If the revenue picture improves, it’s possible that the cuts will be restored and delays canceled.
Transit is also on the mind of state Sen. Lena Gonzalez, a Democrat from Long Beach and chairperson of the Senate Transportation Committee, who said she plans to introduce a bill to ensure the state moves forward on its Clean Transportation Program with “sustainable funding to reduce transportation-related emissions and improve air quality for a healthier future for our families, especially those historically overburdened by pollution.”
And Sen. Maria Elena Durazo, a Los Angeles Democrat and chairperson of the budget subcommittee on transportation, said last year’s investments in transit reflect the state’s focus on regional equity, completion of major projects, and leveraging federal funds.
- Durazo: “If we are serious about climate mitigation and improving mobility and quality of life for all Californians, we must follow through on these investments.”
But transit advocates are also angry at Newsom for vetoing a bill last year that would have created more reduced fare pilot programs, including for students. Advocacy group MoveLA rallied at the state Capitol on Tuesday to lobby again for free student passes.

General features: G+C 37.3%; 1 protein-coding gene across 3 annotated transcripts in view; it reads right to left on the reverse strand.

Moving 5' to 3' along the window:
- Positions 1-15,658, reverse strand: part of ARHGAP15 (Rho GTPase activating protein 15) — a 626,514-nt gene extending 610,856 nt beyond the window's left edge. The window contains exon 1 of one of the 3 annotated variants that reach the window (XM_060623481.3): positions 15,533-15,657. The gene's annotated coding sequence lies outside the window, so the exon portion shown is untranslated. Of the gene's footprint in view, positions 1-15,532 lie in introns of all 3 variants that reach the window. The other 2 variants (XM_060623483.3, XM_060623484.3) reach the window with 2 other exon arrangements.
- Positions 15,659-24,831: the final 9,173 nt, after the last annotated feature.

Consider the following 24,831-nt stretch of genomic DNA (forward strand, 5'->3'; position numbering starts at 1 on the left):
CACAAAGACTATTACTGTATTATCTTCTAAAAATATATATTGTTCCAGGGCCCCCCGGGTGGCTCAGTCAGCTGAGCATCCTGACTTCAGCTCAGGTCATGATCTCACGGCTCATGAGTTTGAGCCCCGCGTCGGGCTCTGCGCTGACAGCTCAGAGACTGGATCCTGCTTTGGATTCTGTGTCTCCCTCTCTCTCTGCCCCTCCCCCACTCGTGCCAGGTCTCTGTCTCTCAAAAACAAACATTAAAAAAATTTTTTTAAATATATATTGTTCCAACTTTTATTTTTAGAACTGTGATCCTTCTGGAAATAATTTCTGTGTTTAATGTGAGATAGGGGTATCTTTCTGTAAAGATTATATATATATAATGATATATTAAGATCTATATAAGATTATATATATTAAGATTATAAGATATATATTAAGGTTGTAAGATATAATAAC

- More budget news: The nonpartisan Legislative Analyst’s Office today released an initial review of the governor’s proposed budget, with more detailed reports in coming weeks. It agreed with Newsom about not dipping into reserves to cover the deficit, but said that the Legislature should look at cutting more one-time and temporary spending and that it should not include deficits in future years. The analyst’s office projected tax revenue at $5 billion less than the governor and pegged the “budget problem” at $18 billion, compared to the $24 billion it estimated in November. In that earlier report, the LAO also noted it expected higher inflation to persist — and that might require further spending reductions to balance the budget.
The coronavirus bottom line: As of Tuesday, California had 10,972,516 confirmed cases and 98,393 total deaths, according to state data now updated just once a week on Thursdays. CalMatters is also tracking coronavirus hospitalizations by county.
Other Stories You Should Know
1 Bonta goes after insulin makers
From CalMatters health reporter Kristen Hwang: California is suing the six largest insulin manufacturers and pharmacy benefit managers in the country over unfair business practices, Attorney General Rob Bonta announced Thursday, as part of the state’s broader strategy to bring down the cost of pharmaceuticals.
The complaint alleges that drug manufacturers Eli Lilly, Novo Nordisk and Sanofi — along with benefit managers CVS Caremark, Express Scripts and OptumRX — have illegally conspired to artificially raise the price of insulin by 600% over the past two decades. The civil suit seeks to prohibit the complex system of price setting and rebates companies engage in that drive out-of-pocket costs, to secure damage payments for diabetic Californians and to levy monetary penalties against each company.